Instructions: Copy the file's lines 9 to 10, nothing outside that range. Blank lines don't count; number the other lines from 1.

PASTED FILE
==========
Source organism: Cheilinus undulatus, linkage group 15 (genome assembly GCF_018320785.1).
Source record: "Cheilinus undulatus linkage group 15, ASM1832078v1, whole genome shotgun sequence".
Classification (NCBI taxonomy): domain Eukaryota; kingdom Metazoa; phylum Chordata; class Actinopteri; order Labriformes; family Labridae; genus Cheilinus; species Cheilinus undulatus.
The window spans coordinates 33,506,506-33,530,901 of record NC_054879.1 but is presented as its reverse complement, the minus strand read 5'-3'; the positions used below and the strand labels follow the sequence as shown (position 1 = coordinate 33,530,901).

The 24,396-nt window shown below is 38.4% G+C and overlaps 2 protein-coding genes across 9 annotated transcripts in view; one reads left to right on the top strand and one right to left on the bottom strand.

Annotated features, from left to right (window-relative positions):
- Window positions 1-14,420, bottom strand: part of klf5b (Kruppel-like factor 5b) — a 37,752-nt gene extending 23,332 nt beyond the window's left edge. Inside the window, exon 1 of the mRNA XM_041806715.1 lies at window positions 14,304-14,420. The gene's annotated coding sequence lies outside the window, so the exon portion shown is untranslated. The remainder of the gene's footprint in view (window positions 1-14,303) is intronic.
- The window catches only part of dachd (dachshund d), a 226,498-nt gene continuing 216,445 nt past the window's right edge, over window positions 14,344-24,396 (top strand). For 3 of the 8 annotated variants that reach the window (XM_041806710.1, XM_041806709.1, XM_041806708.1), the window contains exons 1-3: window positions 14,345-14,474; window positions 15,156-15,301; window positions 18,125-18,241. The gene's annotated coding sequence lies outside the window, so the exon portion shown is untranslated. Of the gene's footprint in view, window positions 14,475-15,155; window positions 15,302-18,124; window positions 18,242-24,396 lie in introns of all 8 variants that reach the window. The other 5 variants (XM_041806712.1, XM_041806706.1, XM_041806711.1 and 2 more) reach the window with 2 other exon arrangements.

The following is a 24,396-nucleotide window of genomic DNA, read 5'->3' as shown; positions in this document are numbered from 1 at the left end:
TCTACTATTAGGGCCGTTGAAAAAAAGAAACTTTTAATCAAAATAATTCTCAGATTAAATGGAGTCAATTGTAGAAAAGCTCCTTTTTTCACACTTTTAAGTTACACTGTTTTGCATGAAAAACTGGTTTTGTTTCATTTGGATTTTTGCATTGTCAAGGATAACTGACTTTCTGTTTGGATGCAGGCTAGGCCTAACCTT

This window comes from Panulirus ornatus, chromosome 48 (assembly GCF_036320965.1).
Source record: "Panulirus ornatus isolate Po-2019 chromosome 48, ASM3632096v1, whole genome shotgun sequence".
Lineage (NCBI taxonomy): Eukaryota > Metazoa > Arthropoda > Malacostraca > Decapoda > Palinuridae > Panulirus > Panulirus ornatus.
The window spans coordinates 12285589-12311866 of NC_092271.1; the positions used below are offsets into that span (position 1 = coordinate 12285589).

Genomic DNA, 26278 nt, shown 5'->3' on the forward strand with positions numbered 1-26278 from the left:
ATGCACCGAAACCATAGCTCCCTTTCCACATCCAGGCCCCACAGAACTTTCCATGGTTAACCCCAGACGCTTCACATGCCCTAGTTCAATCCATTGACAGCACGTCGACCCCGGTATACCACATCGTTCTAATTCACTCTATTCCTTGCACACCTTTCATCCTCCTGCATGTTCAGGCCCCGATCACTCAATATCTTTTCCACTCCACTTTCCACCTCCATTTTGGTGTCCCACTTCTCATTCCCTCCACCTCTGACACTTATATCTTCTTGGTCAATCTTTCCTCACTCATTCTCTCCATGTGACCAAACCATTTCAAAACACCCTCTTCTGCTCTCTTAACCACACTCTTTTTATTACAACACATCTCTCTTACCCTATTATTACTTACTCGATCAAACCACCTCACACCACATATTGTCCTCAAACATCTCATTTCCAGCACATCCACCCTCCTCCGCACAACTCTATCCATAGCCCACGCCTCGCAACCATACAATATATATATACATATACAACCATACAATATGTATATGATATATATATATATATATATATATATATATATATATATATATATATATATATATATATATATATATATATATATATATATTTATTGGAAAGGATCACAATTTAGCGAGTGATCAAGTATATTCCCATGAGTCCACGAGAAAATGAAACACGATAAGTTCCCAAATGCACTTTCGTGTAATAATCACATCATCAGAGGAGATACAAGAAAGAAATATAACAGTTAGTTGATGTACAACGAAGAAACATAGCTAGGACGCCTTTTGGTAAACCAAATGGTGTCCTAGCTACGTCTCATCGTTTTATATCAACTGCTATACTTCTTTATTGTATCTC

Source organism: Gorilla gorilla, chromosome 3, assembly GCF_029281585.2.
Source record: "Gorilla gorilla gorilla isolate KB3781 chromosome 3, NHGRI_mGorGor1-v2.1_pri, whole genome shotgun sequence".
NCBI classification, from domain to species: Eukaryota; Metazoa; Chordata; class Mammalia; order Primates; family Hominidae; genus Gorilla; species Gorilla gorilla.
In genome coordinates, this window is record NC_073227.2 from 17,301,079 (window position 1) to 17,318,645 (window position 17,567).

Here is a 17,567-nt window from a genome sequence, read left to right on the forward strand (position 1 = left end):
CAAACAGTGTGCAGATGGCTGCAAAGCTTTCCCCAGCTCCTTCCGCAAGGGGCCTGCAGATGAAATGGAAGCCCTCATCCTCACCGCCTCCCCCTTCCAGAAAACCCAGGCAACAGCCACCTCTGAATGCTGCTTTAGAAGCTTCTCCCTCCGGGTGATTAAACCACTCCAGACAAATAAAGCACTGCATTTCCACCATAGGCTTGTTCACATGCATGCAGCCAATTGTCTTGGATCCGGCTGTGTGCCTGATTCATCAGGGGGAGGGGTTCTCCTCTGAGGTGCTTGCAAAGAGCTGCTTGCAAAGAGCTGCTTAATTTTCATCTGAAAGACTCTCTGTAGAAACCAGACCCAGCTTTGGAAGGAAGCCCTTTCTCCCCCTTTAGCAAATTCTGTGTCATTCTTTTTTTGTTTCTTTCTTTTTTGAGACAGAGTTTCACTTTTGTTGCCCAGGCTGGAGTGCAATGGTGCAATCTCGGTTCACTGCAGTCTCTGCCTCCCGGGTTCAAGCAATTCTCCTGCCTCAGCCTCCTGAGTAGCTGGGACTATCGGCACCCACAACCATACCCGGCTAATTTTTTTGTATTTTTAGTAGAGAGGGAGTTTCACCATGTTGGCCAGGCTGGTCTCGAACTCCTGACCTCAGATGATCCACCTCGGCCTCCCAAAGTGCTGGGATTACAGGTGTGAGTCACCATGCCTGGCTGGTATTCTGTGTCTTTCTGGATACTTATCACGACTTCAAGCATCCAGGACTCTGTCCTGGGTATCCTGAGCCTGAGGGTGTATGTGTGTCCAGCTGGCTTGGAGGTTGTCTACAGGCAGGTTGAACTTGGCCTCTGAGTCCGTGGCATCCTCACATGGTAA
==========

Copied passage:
The following is a 24,396-nucleotide window of genomic DNA, read 5'->3' as shown; positions in this document are numbered from 1 at the left end:
TCTACTATTAGGGCCGTTGAAAAAAAGAAACTTTTAATCAAAATAATTCTCAGATTAAATGGAGTCAATTGTAGAAAAGCTCCTTTTTTCACACTTTTAAGTTACACTGTTTTGCATGAAAAACTGGTTTTGTTTCATTTGGATTTTTGCATTGTCAAGGATAACTGACTTTCTGTTTGGATGCAGGCTAGGCCTAACCTT